Situated on the ground floor of the hotel you're greeted by friendly staff dressed down in jeans and converse, in a bid by the hotel to tell you that this isn't a stuffy old hotel restaurant; it's got mixologists and stripped zinc and house wine served in tumblers - it's cool don't cha know it?
Smoak's sunken bar
This theme carries in to the bar area; all leather, neon and vintage accessories, bumping out the we're cool, gritty and industrial vibe - which I suppose is what a grill feels it should be, rather than starched table clothes and silver service. There's at counter dining with a short bar menu for the pushed business man and there's a cocktail menu with the house signature, the Smoak Stack. Served a little impractically in a kilner jar (the lid kept dripping on my leg), the Smoak Stack is a very drinkable mix of buffalo trace bourbon, pear juice, caramel liqueur and smoked apple wood smoke from the 'smoaking' gun - it's a big cocktail, with a big price (£9). Lifting the lid off the smoke rises out, a wonderful scent and piece of theatre hammering home the message that all their meat is cooked on a josper grill and meat needs wood smoke, yadda yadda.
The restaurant's a two tier affair of well spaced tables - the pared back theme runs through with rough grey walls, bare faced grey columns and zinc tumblers for your water. We had a great seat opposite the meat fridge; a glass fronted affair with steaks stacked high and hanging carcasses - it was total meat porn and is worth a trip to salivate at this alter of the beast.
Meat porn, er I mean fridge...
As with all hotel menus, Smoak's is a bit of a mismatch, pleasing all punters rather than concentrating on one direction; therefore there's salads, a curry, fish fingers and pasta - we decided to order off the grill; why come to a restaurant so keen on marketing this aspect to have a dish we could get somewhere else?
The starter of steak tartare was presented elegantly and simply; a large portion of achingly tender, superb quality beef with a heady mix of shallots and capers cutting through the sweet, deep umami flavour of the beef. There's a choice of mild or spicy, however I felt the mild was lively enough, letting the top quality beef sing loud rather than end up as a backing note. A sausage sampler was all there with the flavour, but the portion was small for the £8 and the overly fiddled presentation jarred with the industrial, meaty image Smoak is trying to conjure.
Steak tartare - truly divine, best dish of the evening
The boy felt it rude not to order a steak for mains; the menu lists provenance of each cut including meat from Donald Russels and breeds such as Belted Galoways and Short Horn Cross. The fillet was perfection; exactly as medium rare should be. A tender, well flavoured and obviously quality piece of meat that had been granted the care and attention it commanded.
Side of bone marrow
The baked half shells was an impressive dish - half a lobster, crab, a fat juicy scallop, prawns, crayfish, razor clams, clams and mussels galore; all coated in a buttery garlic sauce richly flavoured with the aniseed kiss of fennel. The sauce was brilliantly and expertly tasteful, and lashings off it too; most of the dish was cooked to absolute perfection, however the lobster claws and razor clams were chewy and overcooked - a gripe I would usually overlook when the rest of the dish was so sublime; were it not for the £35 price tag.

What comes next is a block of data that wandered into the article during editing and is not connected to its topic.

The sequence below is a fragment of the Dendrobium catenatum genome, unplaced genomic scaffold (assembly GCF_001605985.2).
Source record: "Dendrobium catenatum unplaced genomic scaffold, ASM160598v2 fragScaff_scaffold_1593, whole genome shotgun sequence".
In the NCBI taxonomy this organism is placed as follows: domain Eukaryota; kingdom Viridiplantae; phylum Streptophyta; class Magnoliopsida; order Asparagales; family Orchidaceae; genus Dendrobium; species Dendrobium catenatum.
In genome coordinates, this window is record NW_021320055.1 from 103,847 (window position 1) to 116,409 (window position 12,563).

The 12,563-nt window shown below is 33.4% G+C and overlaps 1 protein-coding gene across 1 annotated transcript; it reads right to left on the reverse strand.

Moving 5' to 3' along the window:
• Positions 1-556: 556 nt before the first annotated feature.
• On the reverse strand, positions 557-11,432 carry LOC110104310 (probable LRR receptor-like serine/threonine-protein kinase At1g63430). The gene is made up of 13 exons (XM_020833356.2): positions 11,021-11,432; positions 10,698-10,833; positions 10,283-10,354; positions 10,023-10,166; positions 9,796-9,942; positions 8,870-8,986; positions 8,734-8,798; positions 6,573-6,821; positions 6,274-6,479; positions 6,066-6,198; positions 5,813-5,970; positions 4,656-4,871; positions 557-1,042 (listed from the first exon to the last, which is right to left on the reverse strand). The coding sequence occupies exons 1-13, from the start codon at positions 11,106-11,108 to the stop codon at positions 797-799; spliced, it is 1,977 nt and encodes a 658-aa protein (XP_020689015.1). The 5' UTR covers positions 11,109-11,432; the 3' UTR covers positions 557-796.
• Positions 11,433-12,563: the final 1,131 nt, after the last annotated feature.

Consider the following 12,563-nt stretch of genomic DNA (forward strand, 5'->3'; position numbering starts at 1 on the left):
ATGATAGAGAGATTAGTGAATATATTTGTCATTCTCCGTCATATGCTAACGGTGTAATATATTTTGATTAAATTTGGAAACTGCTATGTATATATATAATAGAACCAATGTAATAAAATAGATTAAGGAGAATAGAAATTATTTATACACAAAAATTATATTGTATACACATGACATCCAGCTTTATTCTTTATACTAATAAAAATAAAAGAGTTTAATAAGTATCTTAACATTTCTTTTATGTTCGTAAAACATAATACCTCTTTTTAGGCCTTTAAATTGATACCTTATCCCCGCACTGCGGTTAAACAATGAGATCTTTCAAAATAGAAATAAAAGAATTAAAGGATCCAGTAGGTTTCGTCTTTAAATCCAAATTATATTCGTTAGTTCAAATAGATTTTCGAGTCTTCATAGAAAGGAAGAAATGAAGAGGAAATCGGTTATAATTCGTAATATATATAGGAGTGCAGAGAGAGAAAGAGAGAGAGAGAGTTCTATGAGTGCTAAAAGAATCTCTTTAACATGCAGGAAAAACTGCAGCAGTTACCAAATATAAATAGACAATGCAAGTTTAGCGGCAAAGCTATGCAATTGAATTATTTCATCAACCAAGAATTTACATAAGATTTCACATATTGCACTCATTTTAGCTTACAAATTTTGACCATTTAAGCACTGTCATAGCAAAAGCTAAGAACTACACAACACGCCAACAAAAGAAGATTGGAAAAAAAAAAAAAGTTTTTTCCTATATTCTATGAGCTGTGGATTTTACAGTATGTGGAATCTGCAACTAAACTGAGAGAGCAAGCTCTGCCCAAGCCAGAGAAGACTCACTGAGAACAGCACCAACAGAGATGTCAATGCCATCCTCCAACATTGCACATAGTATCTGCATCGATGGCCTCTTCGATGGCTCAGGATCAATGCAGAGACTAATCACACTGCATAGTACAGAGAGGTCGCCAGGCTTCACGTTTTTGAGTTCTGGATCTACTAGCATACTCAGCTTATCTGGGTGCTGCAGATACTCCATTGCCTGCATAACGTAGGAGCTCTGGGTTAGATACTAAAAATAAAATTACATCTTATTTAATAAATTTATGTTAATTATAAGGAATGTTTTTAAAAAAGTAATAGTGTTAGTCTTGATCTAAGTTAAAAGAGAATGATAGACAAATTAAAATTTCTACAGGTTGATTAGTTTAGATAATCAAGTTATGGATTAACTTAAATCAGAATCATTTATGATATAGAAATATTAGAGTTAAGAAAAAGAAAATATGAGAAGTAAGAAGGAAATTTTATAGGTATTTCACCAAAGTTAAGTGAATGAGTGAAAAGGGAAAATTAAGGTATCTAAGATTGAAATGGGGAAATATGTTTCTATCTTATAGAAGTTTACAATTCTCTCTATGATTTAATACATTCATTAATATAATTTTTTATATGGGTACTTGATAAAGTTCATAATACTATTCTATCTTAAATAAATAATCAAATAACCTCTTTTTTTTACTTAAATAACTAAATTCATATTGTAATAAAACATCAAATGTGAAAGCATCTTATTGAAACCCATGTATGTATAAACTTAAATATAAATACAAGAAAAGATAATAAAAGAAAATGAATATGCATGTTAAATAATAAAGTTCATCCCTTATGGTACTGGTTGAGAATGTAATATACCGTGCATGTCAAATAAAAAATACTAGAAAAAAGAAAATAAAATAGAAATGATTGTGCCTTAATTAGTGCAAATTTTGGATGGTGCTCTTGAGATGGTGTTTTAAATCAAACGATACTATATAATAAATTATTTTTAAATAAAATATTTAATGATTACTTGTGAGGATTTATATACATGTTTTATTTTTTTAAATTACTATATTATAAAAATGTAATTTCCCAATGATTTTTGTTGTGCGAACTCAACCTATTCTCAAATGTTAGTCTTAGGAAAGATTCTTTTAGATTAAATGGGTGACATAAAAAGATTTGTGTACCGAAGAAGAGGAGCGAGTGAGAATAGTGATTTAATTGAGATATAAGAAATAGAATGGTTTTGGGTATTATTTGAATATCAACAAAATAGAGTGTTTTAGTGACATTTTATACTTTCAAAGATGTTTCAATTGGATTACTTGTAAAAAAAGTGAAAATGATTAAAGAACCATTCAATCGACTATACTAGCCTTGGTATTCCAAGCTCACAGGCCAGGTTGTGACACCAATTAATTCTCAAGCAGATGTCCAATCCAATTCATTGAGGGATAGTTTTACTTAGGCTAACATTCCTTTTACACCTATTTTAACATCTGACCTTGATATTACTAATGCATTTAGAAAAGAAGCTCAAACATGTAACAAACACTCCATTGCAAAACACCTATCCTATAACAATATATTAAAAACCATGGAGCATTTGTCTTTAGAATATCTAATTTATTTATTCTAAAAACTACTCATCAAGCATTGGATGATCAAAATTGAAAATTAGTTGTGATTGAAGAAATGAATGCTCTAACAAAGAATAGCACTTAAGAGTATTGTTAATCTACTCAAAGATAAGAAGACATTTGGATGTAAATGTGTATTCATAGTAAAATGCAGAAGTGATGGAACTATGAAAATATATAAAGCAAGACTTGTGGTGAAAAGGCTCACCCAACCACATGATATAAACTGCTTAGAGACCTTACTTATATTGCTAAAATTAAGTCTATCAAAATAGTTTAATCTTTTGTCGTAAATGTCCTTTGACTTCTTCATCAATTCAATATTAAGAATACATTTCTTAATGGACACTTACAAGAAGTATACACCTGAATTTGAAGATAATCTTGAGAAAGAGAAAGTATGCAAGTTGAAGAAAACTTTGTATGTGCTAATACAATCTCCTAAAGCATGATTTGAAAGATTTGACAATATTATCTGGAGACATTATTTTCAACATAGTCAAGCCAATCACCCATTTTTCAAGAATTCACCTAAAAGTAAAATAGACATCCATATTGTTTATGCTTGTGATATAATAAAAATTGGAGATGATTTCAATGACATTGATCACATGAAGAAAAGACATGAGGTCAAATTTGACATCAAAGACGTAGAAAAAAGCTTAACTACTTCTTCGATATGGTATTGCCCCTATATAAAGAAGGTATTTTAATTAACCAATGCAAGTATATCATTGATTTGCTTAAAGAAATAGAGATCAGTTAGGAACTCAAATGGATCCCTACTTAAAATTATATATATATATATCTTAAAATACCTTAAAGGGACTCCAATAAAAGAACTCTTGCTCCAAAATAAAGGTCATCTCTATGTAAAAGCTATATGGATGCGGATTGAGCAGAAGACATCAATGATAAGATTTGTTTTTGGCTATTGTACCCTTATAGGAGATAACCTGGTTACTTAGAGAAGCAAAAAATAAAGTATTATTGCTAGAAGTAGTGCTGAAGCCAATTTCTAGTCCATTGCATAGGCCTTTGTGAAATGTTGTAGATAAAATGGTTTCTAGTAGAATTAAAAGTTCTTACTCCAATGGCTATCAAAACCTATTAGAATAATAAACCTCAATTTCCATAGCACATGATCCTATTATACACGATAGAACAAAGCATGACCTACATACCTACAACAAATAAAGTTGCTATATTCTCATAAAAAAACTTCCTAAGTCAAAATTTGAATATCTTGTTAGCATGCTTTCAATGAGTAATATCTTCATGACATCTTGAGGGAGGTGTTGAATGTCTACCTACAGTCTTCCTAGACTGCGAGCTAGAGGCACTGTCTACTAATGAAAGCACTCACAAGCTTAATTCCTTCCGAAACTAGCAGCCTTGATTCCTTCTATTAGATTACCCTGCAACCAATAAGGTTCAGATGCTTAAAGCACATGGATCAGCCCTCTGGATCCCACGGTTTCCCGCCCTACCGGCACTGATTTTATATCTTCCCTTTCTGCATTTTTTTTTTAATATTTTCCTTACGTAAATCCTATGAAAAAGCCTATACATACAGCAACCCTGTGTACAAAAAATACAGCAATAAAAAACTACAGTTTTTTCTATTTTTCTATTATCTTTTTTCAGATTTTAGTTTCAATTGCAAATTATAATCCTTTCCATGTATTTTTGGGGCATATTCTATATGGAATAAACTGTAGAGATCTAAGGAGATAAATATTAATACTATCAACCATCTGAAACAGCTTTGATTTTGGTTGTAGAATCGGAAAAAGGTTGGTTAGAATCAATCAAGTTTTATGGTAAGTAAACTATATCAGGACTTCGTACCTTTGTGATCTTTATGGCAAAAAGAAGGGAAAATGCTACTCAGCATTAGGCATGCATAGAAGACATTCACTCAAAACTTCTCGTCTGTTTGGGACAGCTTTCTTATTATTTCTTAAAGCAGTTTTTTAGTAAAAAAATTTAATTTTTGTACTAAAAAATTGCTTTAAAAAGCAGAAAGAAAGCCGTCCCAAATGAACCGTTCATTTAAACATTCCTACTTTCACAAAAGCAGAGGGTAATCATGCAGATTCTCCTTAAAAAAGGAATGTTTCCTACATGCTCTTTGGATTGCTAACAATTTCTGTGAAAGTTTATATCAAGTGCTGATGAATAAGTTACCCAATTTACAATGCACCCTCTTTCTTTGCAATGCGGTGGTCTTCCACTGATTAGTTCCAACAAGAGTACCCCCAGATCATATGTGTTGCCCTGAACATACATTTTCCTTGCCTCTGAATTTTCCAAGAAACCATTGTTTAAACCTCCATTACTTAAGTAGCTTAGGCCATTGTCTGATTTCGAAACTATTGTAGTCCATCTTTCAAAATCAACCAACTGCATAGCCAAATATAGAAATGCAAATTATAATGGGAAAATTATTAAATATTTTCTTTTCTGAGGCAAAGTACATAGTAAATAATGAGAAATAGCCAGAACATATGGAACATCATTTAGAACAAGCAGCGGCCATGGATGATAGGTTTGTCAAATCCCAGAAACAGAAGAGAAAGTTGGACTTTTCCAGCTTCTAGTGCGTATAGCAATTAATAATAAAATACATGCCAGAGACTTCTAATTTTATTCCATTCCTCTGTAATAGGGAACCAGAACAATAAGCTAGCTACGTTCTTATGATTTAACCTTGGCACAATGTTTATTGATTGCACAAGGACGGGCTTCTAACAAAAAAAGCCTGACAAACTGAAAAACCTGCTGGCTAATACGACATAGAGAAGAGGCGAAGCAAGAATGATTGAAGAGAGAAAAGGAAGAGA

Half baked shellsExpert cooking and flavouring followed in to the puddings; a fruit terrine, wafer thin slivers of fruit in a champagne jelly, was as excellent, light, sublime creation; an inspired bright flash of mint creating a fresh, delightful end to a meal. The baked alaska was a very sweet treat, but didn't stand up to the height standard of the terrine - the sponge weirdly tasted shop bought and was very hard and the small garnish of strawberry sauce could have been larger adding an interesting, sharp edge to a very sweet dish, rather than the red dribble it was.
The food at Smoak is, overall, very good - it's large plates of food, given the time and quality of cooking it affords with excellent, attentive and well informed service. There's a large selection of drinks and a good choice of wines by the glass from a well stocked cellar, rather than the ubiquitous vinegary pinot grigiot. The only real issue is the price; Lounge 10 is offering a fillet AND plenty of sides for £22 and Smoak's is £30 for a fillet, a small piece of bone marrow and a mushroom - whether this is a calculated ploy aimed at those on expenses or the need to recoup the installing of a josper (£18k just for the grill I've heard), I'm not sure; but don't they know there's a recession on?!
Price for one cocktail, one beer, four glasses of wine (all different), two starters, two mains, two puddings, two sides and one port (service not included) - £141.85
Food - 8/10
Service - 8/10
Go again - I'd go back, but only if someone else was paying! (Or I'd not order a steak as some of the other mains are pretty well priced!).